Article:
There’s no LTE version of the Nexus 4 yet -- though we have reason to believe one may surface in the months ahead. Nevertheless, the Galaxy S3 offers proper 4G LTE connectivity in Europe, America and Asia, and that means it’s the winner here.
(For what it’s worth, the Nexus 4 gives you 42Mbps DC-HSDPA support, which is currently the fastest breed of HSPA around.)
Edge: Galaxy S3
The Nexus 4 ships with the very latest version of Android, 4.2 Jelly Bean, out of the box. And for the next year at least, you’re guaranteed to be at the front of the line for further OS updates. On the Galaxy S3, you’ve got Android 4.1.1 Jelly Bean (or ICS if you’ve not yet been updated).
It’s still pretty speedy, and TouchWiz incorporates many features absent from stock Android. But given the choice, we’d always pick the stock Android experience over Samsung’s customized UI, so this one goes to the Nexus 4.
Edge: Nexus 4
The Nexus 4’s got Google’s fancy new photo sphere stuff loaded out of the box, and the built-in 8MP BSI sensor is a respectable enough for a smartphone camera. But in terms of pure image quality, the Galaxy S3 has the edge, with finer details, better macro performance and more options in the Samsung camera app. Frame rates are also a little more stable on the S3 -- in our experience it’s locked to 30fps at all times, versus the Nexus’s variable frame rate.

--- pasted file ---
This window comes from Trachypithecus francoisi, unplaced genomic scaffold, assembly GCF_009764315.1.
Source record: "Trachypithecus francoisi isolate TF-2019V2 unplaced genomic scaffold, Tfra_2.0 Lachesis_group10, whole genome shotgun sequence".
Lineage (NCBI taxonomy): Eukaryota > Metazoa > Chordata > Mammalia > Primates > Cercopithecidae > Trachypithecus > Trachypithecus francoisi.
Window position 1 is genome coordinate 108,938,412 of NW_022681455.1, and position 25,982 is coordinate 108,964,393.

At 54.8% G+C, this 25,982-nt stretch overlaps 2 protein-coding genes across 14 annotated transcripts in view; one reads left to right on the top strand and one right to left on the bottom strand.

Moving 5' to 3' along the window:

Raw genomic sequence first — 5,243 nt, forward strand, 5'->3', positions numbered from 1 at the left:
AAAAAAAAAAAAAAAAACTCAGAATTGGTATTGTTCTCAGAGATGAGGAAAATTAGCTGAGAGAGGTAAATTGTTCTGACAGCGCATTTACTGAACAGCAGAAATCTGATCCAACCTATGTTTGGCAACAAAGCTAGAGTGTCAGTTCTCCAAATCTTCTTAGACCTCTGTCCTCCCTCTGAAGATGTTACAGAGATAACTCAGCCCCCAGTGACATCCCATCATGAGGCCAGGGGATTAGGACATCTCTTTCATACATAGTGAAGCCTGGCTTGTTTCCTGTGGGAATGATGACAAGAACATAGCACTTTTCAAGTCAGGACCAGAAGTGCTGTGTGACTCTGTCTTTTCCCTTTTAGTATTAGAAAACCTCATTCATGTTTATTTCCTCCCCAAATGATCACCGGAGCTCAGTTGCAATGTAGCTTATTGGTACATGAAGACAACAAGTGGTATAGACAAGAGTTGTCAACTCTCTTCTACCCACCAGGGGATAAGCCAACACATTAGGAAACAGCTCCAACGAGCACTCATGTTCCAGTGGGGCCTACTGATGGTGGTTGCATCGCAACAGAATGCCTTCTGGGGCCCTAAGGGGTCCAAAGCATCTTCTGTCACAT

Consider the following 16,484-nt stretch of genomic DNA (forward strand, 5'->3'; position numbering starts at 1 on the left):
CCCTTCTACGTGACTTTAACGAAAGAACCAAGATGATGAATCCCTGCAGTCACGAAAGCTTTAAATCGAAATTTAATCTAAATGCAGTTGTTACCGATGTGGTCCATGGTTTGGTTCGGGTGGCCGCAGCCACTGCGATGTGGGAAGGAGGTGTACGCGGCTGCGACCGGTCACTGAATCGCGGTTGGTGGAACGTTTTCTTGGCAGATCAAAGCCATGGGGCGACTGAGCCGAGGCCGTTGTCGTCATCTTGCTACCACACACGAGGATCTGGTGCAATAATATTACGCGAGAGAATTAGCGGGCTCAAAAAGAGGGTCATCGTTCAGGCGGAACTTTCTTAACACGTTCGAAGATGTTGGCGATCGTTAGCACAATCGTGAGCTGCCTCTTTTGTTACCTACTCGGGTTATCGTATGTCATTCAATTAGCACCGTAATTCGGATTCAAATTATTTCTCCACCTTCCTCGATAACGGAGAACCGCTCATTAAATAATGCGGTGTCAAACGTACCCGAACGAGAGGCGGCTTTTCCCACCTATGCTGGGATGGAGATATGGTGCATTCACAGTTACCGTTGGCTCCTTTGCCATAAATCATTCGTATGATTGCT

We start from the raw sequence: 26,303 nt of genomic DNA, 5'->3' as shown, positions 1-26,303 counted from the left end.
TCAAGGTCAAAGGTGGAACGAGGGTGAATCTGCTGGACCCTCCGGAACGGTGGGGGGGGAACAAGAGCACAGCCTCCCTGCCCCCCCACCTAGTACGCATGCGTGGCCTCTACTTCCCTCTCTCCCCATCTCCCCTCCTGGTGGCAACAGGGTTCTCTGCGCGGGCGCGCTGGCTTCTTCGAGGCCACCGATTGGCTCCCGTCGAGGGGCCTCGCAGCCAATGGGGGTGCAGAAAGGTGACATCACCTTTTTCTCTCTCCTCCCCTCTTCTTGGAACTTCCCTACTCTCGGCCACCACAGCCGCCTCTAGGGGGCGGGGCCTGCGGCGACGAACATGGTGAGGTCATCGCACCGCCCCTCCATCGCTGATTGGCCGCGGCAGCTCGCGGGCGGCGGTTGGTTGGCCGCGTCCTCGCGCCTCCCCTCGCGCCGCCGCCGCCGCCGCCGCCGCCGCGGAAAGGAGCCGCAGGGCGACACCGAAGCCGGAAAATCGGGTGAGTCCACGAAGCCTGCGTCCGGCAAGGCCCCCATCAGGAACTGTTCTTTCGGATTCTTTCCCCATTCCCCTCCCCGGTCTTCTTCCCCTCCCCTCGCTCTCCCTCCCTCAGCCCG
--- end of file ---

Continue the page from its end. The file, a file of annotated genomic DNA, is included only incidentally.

Edge: Galaxy S3
In terms of internals, all three flavors of Galaxy S3 are fast enough to see you through at least another year of Android updates and app releases. And Samsung has led the pack when it comes to software update timings. Jelly Bean for the Galaxy S3 hit in September, and as a flagship Samsung product, we’re sure more updates will follow, bringing the device up to Android 4.2 and beyond.